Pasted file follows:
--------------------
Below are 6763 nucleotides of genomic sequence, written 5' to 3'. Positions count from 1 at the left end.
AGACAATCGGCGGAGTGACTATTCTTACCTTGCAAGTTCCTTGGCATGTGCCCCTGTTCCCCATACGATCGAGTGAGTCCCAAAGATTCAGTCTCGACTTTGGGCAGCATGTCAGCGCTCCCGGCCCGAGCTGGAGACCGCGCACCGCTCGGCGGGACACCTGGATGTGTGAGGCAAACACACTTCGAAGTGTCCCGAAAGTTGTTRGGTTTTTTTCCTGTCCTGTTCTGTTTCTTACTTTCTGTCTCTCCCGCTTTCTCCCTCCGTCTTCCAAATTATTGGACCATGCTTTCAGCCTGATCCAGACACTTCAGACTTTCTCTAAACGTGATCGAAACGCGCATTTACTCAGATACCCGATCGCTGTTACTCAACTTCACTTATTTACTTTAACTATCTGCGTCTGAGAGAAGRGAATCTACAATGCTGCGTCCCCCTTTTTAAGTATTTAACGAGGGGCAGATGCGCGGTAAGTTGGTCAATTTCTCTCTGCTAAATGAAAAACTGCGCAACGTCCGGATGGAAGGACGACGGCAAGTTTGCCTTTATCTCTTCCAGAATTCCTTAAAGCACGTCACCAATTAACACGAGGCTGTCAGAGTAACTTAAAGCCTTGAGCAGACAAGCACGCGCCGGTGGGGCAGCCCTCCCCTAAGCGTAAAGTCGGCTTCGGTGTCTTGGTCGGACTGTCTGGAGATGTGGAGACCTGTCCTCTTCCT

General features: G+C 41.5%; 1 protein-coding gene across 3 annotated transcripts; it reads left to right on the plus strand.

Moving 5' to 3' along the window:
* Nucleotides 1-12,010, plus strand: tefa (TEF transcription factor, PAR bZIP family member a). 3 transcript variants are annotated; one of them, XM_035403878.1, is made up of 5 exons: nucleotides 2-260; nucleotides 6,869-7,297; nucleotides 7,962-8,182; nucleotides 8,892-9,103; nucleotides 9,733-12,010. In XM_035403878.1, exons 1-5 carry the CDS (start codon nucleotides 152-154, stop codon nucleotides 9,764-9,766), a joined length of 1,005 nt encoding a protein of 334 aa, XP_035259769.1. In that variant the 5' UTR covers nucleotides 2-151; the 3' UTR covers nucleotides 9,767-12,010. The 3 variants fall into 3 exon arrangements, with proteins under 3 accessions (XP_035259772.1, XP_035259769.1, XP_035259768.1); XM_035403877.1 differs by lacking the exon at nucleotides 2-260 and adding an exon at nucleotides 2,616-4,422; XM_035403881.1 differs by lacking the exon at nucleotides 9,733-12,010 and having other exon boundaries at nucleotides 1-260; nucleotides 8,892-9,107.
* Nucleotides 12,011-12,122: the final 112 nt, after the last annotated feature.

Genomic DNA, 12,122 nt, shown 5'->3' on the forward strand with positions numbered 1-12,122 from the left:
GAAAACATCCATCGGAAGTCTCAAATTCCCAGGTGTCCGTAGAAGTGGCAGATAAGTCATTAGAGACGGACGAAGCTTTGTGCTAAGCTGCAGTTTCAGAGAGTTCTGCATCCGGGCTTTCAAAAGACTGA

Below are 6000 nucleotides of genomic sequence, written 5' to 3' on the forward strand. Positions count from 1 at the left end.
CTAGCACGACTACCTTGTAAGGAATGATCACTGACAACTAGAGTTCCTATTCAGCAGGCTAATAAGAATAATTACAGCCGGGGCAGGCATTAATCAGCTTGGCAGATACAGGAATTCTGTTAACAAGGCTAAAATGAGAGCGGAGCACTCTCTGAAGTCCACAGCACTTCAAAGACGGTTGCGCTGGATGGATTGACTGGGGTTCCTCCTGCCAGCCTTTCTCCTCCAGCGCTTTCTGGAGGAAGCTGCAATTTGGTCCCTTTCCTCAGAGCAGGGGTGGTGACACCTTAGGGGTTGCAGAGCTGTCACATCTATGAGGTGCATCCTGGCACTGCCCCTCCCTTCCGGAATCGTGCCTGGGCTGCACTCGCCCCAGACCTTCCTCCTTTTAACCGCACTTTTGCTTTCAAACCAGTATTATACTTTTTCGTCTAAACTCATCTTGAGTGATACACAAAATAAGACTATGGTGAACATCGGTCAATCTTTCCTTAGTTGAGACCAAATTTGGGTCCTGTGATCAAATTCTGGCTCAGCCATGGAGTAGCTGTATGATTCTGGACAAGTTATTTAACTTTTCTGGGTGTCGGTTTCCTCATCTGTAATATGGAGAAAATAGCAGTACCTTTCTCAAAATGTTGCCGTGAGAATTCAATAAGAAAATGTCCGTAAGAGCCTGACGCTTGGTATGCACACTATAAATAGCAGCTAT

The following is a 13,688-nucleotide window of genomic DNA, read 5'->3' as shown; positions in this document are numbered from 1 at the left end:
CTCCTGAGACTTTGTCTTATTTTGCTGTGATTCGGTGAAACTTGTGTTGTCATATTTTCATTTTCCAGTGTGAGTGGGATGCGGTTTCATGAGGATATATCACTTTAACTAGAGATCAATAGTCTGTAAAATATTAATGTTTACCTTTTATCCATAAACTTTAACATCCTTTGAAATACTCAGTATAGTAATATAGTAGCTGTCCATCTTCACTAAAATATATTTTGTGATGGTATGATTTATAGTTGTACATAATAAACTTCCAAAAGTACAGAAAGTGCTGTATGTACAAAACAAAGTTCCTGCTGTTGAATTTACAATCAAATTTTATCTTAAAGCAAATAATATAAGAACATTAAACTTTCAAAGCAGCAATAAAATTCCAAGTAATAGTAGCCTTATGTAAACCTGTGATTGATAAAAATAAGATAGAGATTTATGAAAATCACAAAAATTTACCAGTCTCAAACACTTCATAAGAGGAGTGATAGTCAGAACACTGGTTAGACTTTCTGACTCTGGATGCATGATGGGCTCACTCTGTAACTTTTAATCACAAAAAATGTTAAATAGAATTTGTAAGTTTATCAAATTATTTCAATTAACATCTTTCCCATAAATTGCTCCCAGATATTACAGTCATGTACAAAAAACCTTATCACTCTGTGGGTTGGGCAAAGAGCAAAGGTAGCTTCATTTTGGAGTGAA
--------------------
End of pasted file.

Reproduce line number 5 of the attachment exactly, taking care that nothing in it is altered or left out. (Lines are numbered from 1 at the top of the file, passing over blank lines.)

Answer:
* Nucleotides 1-12,010, plus strand: tefa (TEF transcription factor, PAR bZIP family member a). 3 transcript variants are annotated; one of them, XM_035403878.1, is made up of 5 exons: nucleotides 2-260; nucleotides 6,869-7,297; nucleotides 7,962-8,182; nucleotides 8,892-9,103; nucleotides 9,733-12,010. In XM_035403878.1, exons 1-5 carry the CDS (start codon nucleotides 152-154, stop codon nucleotides 9,764-9,766), a joined length of 1,005 nt encoding a protein of 334 aa, XP_035259769.1. In that variant the 5' UTR covers nucleotides 2-151; the 3' UTR covers nucleotides 9,767-12,010. The 3 variants fall into 3 exon arrangements, with proteins under 3 accessions (XP_035259772.1, XP_035259769.1, XP_035259768.1); XM_035403877.1 differs by lacking the exon at nucleotides 2-260 and adding an exon at nucleotides 2,616-4,422; XM_035403881.1 differs by lacking the exon at nucleotides 9,733-12,010 and having other exon boundaries at nucleotides 1-260; nucleotides 8,892-9,107.